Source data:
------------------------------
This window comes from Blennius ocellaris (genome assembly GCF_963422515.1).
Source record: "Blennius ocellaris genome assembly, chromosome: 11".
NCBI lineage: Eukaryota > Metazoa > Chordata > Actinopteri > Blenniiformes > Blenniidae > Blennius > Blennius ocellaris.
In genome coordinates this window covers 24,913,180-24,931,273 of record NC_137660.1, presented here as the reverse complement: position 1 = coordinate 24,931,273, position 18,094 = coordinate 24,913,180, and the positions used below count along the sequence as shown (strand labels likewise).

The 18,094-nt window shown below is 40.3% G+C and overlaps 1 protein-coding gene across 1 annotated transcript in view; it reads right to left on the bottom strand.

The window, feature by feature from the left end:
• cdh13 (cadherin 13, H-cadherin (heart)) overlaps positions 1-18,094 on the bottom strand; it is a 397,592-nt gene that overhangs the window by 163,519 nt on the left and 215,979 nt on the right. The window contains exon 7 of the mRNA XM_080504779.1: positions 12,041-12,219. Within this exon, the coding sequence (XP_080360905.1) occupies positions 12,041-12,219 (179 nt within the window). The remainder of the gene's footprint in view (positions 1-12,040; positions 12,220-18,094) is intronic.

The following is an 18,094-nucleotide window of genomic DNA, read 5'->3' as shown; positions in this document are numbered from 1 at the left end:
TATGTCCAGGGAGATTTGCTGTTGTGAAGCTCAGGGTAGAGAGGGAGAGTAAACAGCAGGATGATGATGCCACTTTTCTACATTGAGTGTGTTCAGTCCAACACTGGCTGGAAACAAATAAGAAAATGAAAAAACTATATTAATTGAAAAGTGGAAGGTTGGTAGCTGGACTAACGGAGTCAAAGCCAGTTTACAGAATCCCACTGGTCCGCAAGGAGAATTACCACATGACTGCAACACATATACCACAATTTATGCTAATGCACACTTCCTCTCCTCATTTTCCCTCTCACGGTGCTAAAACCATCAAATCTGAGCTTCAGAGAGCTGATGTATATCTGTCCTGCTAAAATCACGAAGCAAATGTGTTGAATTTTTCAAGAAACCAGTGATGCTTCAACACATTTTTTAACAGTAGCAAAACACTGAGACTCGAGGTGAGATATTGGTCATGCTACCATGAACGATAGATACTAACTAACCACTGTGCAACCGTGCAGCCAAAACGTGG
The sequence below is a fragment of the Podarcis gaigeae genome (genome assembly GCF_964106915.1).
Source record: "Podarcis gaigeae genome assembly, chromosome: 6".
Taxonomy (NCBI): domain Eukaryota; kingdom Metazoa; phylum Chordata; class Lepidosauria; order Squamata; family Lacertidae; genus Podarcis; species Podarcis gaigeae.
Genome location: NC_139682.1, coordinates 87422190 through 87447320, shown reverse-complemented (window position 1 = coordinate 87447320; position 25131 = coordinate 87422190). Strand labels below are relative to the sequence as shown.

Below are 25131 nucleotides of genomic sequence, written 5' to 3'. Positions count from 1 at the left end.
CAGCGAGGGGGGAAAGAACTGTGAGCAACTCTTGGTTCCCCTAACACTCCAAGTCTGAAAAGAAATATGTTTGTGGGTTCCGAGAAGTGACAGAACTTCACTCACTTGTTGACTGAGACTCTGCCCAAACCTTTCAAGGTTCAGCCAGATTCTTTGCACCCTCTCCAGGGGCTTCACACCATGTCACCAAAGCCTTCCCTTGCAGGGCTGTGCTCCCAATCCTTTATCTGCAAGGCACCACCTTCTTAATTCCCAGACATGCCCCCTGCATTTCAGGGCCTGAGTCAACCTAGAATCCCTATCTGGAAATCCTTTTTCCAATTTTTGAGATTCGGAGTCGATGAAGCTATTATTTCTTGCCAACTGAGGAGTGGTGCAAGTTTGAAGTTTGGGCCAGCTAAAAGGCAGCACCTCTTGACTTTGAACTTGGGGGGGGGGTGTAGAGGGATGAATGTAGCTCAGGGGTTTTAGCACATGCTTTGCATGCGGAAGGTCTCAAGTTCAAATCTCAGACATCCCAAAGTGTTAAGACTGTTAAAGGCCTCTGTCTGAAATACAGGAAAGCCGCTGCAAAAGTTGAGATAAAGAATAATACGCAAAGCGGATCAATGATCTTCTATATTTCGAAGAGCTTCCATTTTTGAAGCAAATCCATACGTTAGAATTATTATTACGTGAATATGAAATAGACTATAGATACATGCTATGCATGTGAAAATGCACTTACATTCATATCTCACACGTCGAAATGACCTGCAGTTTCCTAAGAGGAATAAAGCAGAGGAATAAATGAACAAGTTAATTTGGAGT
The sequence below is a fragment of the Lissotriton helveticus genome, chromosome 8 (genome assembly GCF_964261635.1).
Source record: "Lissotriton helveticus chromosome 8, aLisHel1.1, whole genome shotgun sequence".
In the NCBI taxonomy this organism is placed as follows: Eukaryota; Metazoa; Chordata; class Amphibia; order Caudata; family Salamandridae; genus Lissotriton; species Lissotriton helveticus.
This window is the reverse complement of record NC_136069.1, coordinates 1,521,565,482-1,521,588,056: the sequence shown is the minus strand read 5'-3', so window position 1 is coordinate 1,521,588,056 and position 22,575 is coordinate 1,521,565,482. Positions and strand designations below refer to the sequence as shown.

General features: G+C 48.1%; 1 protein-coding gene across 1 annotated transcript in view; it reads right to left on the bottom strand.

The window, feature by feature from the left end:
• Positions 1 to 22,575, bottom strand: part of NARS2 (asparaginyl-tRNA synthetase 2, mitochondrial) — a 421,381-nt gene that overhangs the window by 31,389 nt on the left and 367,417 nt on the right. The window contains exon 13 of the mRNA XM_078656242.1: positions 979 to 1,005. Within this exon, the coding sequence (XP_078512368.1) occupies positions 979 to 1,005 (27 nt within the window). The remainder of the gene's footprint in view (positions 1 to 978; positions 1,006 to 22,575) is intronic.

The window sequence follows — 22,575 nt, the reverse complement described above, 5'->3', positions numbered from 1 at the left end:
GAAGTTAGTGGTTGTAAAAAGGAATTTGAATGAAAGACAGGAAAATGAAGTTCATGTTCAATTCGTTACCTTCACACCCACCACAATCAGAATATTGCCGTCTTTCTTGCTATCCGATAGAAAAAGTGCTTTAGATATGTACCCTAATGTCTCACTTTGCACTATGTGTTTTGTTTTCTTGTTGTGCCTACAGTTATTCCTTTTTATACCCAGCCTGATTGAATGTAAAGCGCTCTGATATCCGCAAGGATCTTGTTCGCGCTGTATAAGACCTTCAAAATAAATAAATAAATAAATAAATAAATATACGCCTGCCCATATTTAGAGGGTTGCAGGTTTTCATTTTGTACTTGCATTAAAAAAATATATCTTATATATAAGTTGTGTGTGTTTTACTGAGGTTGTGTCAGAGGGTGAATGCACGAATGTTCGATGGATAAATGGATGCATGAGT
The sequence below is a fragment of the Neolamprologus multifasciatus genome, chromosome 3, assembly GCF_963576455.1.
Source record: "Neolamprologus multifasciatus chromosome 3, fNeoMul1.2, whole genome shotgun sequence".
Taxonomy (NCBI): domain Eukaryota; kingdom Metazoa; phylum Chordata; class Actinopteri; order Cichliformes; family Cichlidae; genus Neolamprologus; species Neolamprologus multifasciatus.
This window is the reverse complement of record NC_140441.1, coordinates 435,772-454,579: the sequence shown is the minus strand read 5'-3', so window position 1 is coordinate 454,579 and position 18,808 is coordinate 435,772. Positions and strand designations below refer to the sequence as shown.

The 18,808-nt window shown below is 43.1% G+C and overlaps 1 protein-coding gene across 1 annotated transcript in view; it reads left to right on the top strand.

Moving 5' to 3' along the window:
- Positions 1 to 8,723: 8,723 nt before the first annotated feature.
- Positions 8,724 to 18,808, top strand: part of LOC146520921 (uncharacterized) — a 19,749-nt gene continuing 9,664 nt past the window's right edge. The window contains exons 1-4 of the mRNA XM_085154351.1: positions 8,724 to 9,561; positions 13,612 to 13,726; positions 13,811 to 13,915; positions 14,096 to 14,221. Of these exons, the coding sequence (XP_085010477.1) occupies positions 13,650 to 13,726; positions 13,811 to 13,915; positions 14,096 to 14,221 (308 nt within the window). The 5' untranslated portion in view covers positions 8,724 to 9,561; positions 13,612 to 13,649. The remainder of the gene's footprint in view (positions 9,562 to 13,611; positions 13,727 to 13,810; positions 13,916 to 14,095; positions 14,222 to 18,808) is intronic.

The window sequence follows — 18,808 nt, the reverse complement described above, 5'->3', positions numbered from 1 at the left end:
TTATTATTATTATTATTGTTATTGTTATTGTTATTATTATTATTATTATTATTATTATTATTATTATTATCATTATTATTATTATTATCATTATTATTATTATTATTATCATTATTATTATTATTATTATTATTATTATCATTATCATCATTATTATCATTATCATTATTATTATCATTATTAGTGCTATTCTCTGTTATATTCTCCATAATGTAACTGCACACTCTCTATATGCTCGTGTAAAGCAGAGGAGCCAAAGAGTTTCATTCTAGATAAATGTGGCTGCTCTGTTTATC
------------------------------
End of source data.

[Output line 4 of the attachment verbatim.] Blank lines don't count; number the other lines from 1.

In genome coordinates this window covers 24,913,180-24,931,273 of record NC_137660.1, presented here as the reverse complement: position 1 = coordinate 24,931,273, position 18,094 = coordinate 24,913,180, and the positions used below count along the sequence as shown (strand labels likewise).